It is very white, with a sharp taste.
The cheese is made in tall rounds and sold aged anywhere from 6 weeks to 12 months. When young, it is creamy and a bit crumbly, with a milder taste. As it ages, it acquires a stronger flavour.
The cheese is made at Beesley Farm in Goosnargh, near Preston, Lancashire, from raw milk from the farm’s own 80 to 100 head herd of Friesian Holstein cows. The farm has 97 hectares (240 acres) for the cows to graze on.
The cheese is made 7 days a week using milk from 6 different milkings. The cows are milked the night before. At the same time, a starter culture is incubated overnight in a separate pan of pasteurized milk.
The next morning, the cows are milked again, with that milk being mixed into milk from the night before, along with the starter culture. The milk is then heated to 31 C (88 F). Animal rennet is added to curdle the milk. When the curd has formed, it is cut, then drained, and let sit over night. The acid that develops in the curd overnight gives a sharp flavour.
That curd from the day before is then mixed in with curd made in the same fashion from the current day. The mixed curd is salted, then put into moulds and pressed overnight.
Then it is removed from the mould, wrapped in cloth, dated, and set on shelves to dry a few days.
After that, the cloth is buttered. Using butter rather than wax allows the cheese to breathe and age better.
The cheeses are then moved to shelves in warehouse, and aged, being turned every two weeks.
Making the cheese commercially started in the early 1980s, after Ruth’s mother taught her to make it in the late 1970s. Ruth and her husband John started off with 40 Holstein Friesian cows, making only four 20 kg (22 pound) cheeses a day. At first, they coated the cheese in wax, but then switched to the buttered cloth for better aging.
The farm and business are now run by Graham Kirkham. Graham’s two boys, Mike and Sean help out as well. Thus the family has been making it for three generations: Ruth’s mother, then Ruth, then Graham, then his boys.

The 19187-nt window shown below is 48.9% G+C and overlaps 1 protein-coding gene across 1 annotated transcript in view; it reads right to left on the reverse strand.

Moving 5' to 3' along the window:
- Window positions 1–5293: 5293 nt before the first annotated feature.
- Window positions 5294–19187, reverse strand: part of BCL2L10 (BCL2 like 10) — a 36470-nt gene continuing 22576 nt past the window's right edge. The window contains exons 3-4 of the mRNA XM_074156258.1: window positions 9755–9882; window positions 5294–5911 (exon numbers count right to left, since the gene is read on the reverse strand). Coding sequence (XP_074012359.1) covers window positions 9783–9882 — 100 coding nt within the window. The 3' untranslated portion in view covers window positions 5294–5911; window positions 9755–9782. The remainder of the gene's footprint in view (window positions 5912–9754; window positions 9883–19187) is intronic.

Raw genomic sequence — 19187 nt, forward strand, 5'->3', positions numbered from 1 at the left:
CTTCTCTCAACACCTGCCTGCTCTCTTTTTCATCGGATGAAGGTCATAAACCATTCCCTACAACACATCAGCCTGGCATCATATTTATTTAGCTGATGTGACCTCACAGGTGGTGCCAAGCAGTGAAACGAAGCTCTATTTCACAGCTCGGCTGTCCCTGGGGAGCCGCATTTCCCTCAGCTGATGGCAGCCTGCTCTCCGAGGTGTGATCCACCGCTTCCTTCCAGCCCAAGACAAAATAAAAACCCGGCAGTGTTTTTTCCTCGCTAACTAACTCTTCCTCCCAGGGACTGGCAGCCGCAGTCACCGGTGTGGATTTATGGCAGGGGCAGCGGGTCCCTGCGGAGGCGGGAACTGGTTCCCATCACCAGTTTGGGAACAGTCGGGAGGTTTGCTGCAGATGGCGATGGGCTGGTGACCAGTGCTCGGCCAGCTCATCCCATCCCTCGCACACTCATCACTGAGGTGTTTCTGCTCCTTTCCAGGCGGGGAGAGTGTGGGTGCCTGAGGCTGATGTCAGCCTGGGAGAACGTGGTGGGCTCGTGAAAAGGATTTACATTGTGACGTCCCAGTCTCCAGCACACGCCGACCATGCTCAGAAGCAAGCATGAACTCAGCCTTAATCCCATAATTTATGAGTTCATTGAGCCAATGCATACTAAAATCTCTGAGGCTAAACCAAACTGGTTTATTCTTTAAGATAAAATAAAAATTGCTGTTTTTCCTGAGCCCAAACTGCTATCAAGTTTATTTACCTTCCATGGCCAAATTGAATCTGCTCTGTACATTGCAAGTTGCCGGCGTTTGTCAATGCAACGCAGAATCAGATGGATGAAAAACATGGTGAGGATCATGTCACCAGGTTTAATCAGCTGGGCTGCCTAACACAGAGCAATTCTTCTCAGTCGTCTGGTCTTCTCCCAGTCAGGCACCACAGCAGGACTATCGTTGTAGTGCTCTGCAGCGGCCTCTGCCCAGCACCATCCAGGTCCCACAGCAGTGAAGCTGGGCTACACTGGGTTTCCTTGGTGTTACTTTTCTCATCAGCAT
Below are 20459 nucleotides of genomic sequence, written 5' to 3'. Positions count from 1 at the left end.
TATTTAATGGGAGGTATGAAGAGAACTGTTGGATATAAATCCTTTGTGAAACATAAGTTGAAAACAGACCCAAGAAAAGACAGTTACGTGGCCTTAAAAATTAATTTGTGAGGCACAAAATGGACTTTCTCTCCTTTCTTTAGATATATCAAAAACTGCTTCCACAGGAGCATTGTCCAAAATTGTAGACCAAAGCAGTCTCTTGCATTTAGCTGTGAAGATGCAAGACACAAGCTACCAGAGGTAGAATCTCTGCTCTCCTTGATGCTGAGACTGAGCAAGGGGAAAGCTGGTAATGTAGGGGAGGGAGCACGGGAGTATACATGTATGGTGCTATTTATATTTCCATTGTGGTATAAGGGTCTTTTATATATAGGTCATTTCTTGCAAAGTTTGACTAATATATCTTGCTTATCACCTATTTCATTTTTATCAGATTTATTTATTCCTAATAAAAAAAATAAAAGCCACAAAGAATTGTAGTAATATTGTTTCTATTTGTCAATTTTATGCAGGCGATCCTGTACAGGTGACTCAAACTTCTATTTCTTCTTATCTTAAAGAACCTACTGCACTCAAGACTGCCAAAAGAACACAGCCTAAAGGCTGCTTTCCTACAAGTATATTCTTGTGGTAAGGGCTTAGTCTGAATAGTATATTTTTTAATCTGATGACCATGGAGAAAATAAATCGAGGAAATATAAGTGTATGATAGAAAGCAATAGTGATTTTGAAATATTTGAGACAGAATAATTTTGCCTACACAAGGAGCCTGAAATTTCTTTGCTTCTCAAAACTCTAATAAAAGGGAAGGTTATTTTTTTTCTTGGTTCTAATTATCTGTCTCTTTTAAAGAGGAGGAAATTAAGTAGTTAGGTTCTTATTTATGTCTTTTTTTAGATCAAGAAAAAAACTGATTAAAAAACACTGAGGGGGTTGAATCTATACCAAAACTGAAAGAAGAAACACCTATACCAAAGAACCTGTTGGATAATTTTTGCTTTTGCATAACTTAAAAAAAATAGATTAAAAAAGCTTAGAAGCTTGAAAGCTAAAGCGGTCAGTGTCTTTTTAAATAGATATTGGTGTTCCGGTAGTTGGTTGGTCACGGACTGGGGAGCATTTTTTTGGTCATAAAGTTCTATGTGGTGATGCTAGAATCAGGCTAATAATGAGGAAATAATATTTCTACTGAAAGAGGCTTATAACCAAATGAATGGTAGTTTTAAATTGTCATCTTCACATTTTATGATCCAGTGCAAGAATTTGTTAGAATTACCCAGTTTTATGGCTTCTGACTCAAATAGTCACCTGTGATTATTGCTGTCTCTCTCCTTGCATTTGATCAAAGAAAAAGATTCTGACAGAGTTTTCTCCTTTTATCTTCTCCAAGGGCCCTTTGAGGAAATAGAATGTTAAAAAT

In 1985, the cheese was declared the Supreme Champion at the British Cheese Awards.
They sold through a wholesaler until 1989, when a listeria scare happened in the UK, and the wholesaler demanded they pasteurize the milk, which they refused to. Then they started to sell directly to customers.
Randolph Hodgson, of Neal’s Yard Dairy, London, came and said he’d handle their cheese, which was a big breakthrough for them.
Graham joined the business in 1993.
By 2008, the herd had grown to 100, and the cows had a new barn owing to a £1 million investment in 2008 / 2009. They spent £400,000 on the purpose-built dairy alone. After the switch to newer, larger buildings on the farm, they went through a period where they had to acclimatise the cheeses to the new buildings, to get the flavour and texture back.
In 2009, the cheese was the winner of the dairy category in the Fine Food Northwest Awards.
Cheese-maker’s flair for flavour. Preston, Lancashire: Farmer’s Guardian. 13 March 2009.
Goosnargh’s world famous Mrs Kirkham’s Lancashire Cheese By Lancashire Life. Undated. Retrieved October 2010 from http://lancashire.greatbritishlife.co.uk/article/goosnarghs-world-famous-mrs-kirkhams-lancashire-cheese-8266/
Goosnargh’s Lancashire cheese maker By Lancashire Life on January 6th 2010
Robinson, Jayne. Journey of Mrs Kirkham’s Lancashire Cheese. Manchester Confidential. 27 August 2010.